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PLoS One. 2010 Jul 6;5(7):e11440. doi: 10.1371/journal.pone.0011440.

Adolescents, adults and rewards: comparing motivational neurocircuitry recruitment using fMRI.

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  • 1Division of Clinical Neuroscience and Behavioral Research, National Institute on Drug Abuse, National Institutes of Health, Bethesda, Maryland, United States of America.



Adolescent risk-taking, including behaviors resulting in injury or death, has been attributed in part to maturational differences in mesolimbic incentive-motivational neurocircuitry, including ostensible oversensitivity of the nucleus accumbens (NAcc) to rewards.


To test whether adolescents showed increased NAcc activation by cues for rewards, or by delivery of rewards, we scanned 24 adolescents (age 12-17) and 24 adults age (22-42) with functional magnetic resonance imaging while they performed a monetary incentive delay (MID) task. The MID task was configured to temporally disentangle potential reward or potential loss anticipation-related brain signal from reward or loss notification-related signal. Subjects saw cues signaling opportunities to win or avoid losing $0, $.50, or $5 for responding quickly to a subsequent target. Subjects then viewed feedback of their trial success after a variable interval from cue presentation of between 6 to 17 s. Adolescents showed reduced NAcc recruitment by reward-predictive cues compared to adult controls in a linear contrast with non-incentive cues, and in a volume-of-interest analysis of signal change in the NAcc. In contrast, adolescents showed little difference in striatal and frontocortical responsiveness to reward deliveries compared to adults.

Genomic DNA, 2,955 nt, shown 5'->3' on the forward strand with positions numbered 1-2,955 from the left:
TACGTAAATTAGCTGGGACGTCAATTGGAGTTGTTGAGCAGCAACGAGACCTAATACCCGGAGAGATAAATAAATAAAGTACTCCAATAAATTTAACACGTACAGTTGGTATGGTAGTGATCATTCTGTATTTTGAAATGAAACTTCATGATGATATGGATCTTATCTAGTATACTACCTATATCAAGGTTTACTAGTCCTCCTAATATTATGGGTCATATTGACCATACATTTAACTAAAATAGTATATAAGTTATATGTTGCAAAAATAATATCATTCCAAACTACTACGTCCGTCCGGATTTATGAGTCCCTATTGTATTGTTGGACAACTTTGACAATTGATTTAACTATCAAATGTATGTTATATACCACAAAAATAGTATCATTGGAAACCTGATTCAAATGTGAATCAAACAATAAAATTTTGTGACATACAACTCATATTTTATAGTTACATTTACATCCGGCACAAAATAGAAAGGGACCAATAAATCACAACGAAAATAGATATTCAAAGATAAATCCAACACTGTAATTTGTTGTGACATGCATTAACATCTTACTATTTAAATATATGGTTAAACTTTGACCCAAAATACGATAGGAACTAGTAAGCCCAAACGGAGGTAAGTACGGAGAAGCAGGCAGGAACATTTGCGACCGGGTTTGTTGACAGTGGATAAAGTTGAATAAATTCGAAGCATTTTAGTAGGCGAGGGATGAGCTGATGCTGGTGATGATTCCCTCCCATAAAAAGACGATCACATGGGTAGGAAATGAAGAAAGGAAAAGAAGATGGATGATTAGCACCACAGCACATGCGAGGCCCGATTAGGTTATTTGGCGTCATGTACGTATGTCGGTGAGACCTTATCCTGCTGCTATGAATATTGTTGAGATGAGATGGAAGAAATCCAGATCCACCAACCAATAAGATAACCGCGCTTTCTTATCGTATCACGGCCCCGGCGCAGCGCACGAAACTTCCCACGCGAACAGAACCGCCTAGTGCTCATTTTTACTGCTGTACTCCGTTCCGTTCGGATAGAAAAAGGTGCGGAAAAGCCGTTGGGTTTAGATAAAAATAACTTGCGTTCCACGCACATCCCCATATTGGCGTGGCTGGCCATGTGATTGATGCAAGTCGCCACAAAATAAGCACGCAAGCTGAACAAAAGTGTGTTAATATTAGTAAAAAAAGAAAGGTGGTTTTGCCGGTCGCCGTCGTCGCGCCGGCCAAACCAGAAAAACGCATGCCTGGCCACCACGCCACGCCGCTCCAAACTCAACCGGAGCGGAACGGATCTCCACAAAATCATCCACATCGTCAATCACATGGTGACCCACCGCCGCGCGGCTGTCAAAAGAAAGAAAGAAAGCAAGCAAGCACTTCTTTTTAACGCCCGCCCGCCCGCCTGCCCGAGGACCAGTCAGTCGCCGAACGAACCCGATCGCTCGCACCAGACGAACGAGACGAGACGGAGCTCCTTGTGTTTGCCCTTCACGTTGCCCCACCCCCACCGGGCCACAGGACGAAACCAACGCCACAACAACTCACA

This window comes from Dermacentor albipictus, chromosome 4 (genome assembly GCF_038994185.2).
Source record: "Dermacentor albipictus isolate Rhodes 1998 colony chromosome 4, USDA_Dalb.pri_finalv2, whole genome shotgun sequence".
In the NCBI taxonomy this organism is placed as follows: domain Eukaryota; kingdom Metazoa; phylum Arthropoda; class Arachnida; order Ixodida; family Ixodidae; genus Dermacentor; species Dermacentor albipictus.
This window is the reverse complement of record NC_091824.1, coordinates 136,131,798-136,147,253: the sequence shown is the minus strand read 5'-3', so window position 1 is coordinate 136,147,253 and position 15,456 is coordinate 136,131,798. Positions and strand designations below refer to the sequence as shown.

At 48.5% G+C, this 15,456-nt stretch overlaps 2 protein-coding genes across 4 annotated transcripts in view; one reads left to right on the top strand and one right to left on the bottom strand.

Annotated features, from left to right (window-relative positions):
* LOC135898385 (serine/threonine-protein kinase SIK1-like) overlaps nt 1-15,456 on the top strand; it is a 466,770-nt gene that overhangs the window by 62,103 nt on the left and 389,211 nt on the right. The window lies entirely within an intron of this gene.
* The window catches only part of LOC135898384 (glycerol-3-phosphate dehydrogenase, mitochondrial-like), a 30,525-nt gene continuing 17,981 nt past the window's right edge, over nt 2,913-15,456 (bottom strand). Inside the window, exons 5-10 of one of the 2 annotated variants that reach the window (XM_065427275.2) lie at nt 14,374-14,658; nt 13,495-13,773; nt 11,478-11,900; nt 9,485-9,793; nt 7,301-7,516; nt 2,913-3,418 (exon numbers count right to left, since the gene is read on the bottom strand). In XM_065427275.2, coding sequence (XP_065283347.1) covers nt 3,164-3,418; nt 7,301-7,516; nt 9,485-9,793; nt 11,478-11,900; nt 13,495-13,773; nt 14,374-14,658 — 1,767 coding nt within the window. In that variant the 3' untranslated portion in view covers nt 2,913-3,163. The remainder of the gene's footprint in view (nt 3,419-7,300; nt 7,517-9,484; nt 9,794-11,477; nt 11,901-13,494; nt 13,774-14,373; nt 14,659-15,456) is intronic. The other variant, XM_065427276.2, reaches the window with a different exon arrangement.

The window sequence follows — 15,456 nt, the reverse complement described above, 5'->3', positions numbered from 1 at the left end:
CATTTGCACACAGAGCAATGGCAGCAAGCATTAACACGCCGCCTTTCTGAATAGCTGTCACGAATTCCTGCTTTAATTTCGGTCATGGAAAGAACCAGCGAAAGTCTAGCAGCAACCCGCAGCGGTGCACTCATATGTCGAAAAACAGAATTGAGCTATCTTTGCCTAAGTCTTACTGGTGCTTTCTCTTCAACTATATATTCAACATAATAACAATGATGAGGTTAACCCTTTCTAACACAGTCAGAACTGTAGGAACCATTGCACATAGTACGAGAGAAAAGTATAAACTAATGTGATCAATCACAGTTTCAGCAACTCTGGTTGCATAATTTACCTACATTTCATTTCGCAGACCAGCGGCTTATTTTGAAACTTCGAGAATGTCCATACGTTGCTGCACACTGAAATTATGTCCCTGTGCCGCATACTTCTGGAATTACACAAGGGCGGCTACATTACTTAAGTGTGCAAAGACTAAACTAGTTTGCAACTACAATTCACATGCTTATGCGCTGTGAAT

In light of divergent developmental difference findings between neuroimaging incentive paradigms (as well as at different stages within the same task), these data suggest that maturational differences in incentive-motivational neurocircuitry: 1) may be sensitive to nuances of incentive tasks or stimuli, such as behavioral or learning contingencies, and 2) may be specific to the component of the instrumental behavior (such as anticipation versus notification).

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